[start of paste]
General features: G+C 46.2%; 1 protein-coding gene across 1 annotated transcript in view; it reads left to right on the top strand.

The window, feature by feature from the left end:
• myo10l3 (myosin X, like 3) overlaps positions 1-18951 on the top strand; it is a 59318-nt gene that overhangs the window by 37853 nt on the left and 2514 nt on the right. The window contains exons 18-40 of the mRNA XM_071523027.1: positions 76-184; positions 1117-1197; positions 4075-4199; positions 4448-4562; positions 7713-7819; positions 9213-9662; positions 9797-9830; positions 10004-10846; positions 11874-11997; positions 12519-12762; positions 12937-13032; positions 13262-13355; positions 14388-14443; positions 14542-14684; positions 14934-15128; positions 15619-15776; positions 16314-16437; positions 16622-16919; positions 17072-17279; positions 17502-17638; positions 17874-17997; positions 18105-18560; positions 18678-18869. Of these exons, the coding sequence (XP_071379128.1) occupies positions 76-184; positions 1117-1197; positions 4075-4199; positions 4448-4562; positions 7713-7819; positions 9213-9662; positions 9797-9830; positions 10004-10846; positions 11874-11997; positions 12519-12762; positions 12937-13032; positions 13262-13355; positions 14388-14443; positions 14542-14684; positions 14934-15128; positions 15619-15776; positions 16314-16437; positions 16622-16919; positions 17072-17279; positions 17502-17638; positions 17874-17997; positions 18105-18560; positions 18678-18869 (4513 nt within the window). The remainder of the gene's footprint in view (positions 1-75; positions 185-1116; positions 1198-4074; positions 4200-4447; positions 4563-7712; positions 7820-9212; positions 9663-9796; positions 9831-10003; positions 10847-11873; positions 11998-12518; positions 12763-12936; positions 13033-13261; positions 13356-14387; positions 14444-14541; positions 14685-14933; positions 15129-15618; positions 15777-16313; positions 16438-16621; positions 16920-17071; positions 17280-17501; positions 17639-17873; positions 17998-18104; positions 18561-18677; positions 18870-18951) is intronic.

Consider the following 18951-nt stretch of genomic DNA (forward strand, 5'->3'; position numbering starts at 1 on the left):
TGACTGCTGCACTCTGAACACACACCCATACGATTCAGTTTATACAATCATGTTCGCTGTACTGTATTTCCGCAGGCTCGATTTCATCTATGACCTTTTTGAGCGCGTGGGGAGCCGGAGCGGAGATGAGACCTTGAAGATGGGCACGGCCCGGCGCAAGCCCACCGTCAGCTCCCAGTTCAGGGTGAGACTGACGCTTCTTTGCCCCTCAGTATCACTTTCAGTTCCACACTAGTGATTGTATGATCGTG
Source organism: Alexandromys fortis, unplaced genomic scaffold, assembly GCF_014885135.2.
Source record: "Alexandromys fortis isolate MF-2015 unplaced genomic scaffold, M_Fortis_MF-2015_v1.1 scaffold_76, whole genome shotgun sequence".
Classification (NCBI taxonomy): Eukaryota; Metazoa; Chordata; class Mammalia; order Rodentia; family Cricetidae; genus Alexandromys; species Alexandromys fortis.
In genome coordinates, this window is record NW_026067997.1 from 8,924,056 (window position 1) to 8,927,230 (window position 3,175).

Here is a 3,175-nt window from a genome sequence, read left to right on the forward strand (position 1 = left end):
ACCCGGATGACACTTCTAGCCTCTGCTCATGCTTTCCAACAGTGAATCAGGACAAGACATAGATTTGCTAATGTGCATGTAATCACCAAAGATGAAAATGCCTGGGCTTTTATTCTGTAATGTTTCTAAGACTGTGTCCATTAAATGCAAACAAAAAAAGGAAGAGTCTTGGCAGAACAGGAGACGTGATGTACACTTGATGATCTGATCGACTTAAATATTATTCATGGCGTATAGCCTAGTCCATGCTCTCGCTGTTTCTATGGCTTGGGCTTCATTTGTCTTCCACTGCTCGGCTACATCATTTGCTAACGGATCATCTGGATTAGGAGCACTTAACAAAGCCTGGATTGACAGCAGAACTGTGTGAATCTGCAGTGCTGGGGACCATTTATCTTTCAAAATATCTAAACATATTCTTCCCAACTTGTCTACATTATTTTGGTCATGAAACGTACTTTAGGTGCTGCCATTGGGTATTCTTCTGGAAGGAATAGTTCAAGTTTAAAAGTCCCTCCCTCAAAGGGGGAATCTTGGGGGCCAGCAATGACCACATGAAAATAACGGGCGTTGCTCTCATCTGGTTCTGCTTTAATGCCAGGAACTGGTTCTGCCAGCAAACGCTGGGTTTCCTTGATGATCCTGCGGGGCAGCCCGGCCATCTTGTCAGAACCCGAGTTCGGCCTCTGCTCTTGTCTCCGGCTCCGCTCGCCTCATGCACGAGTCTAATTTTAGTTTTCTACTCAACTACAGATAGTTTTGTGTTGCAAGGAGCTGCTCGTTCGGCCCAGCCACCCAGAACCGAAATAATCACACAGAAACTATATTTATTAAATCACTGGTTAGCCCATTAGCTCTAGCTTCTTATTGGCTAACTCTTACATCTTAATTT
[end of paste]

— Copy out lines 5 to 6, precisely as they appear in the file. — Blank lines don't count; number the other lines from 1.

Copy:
TGACTGCTGCACTCTGAACACACACCCATACGATTCAGTTTATACAATCATGTTCGCTGTACTGTATTTCCGCAGGCTCGATTTCATCTATGACCTTTTTGAGCGCGTGGGGAGCCGGAGCGGAGATGAGACCTTGAAGATGGGCACGGCCCGGCGCAAGCCCACCGTCAGCTCCCAGTTCAGGGTGAGACTGACGCTTCTTTGCCCCTCAGTATCACTTTCAGTTCCACACTAGTGATTGTATGATCGTG
Source organism: Alexandromys fortis, unplaced genomic scaffold, assembly GCF_014885135.2.